Slow Food at Inagiku

collageInagiku is a very classy Japanese restaurant located in Raffles City. Classy in this context means “you need to sell your car to eat here”. 😉

Actually one of the best benefits of joining a food society such as Slow Food is that you get to eat at restaurants without having to sell a body part or your firstborn. And very often, you get off-menu specialties.

However, the downside is that some restaurants are ill-equipped to handle large groups of people. But hey, it’s all about the company we eat with.

Back to Inagiku. It’s a small restaurant with stark furnishings and for that event, it was over-subscribed, so more tables were put out for the guests. It was hectic.

RIMG0021 RIMG0089 RIMG0019 RIMG0106

But in the end, everyone was happily seated and the meal began with an exquisite ensemble that had fish and a slice of corn in it.

Good Spring

Written clearly in the menu as “Good Spring”, this is a good thing because a few of us thought it was an advertisement for robust bedding. Hey, you never know, what with the product placements all over nowadays.

Good Spring Good Spring (Closeup of the Gold flake-thingy)

The Japanese are masters of making things very small, some examples include walkmans, cameras, value of the Yen and Sashimi. It was a minute dish that came with a micro tomato and some savoury jelly-encased gold (so glam!) flaky thingy that tasted of savoury jelly.

Warm Heart Warm Heart

The Chawan Mushi came and went. At this point in time, people were hungrily staring at my portion (Noooo!) because I was still slowly taking pictures of it.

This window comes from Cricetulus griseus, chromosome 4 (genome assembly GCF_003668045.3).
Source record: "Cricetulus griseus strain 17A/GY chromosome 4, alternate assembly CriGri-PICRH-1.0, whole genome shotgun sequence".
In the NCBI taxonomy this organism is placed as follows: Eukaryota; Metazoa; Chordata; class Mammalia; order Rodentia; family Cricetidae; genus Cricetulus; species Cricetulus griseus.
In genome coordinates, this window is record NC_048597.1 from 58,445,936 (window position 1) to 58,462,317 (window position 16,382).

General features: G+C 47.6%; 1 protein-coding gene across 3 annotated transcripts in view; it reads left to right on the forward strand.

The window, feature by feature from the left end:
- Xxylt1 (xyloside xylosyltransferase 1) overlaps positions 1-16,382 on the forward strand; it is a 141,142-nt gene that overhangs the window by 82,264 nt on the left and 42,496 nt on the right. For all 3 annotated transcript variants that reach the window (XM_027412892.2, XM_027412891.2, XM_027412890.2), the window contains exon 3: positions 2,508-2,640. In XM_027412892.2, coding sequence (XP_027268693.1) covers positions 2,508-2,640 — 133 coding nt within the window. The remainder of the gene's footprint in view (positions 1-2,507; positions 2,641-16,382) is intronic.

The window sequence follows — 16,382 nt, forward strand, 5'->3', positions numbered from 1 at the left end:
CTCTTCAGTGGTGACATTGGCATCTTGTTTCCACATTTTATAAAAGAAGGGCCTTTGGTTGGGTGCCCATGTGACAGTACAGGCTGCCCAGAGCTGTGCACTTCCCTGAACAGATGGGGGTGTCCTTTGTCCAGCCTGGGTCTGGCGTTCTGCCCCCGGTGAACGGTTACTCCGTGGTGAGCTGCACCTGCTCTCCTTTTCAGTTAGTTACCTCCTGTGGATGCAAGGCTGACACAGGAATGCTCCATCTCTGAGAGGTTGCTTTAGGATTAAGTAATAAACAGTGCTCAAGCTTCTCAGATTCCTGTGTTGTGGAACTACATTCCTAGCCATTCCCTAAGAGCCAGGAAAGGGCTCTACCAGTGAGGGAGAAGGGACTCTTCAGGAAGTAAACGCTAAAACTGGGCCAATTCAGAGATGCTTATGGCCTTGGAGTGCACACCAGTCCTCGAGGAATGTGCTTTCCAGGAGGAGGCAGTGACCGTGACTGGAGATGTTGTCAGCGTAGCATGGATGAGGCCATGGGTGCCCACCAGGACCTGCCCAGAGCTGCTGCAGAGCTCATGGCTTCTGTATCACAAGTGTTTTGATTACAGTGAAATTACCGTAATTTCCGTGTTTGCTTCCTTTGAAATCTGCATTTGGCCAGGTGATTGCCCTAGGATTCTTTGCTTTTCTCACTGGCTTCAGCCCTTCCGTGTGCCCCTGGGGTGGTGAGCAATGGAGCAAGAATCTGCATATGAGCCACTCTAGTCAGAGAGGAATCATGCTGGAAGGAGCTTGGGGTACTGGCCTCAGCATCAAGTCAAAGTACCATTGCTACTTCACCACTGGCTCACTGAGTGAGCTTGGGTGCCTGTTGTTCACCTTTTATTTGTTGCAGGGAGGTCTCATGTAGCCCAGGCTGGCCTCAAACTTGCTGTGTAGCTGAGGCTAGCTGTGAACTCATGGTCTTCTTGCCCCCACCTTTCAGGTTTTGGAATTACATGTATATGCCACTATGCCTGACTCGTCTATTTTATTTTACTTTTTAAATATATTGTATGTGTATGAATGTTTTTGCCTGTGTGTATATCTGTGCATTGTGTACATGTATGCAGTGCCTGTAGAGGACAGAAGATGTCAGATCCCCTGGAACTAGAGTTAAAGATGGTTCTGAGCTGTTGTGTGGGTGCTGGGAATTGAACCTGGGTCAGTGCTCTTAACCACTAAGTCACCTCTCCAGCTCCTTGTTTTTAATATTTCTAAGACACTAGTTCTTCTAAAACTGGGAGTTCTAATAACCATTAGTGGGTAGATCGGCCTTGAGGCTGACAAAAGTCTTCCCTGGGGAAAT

The restaurant literally took Slow Food to be very… very… slow… It was a 45 minute wait between each course which took like one minute to devour.

Fortunately, there was enough wine which can be a bad thing (more on this later) and the conversation was flowing freely. There was a person next to us extoling the virtues of White Burgundy over other Burgundian wines. I would have to take his word for it.

The word “Shabu Shabu” conjures an image of many good things like many many slices of beef floating in a delicious bubbling broth contained in a huge hotpot, and here’s the dreamy part: It’s all mine. However, this imagery presented many problems especially when the description said “in Foie Gras sauce”.

Shabu Shabu Shabu Shabu

Ah… so desu. 🙁

No matter. It was delicious. What was even more delicious is when you get to the innards, you see chunks of Pate.

Shabu Shabu

No. It was not chunks of Foie Gras. Nevertheless, the combination of rare (in more ways than one) beef and Pate was a taste sensation. Screw the huge hotpot!

But not too much.

Andalusia Andalusia

And what’s a Japanese lunch without Tempura and Noodles? The next course was called “Andalusia”. Not sure why because I could not discern anything Spanish about it. Both were served at the same time because, I think, there was enough room in the bowl.

The Ikasumi udon is the Japanese equivalent of Squid ink pasta, Ikasumi here meaning “Maker of Black Teeth”.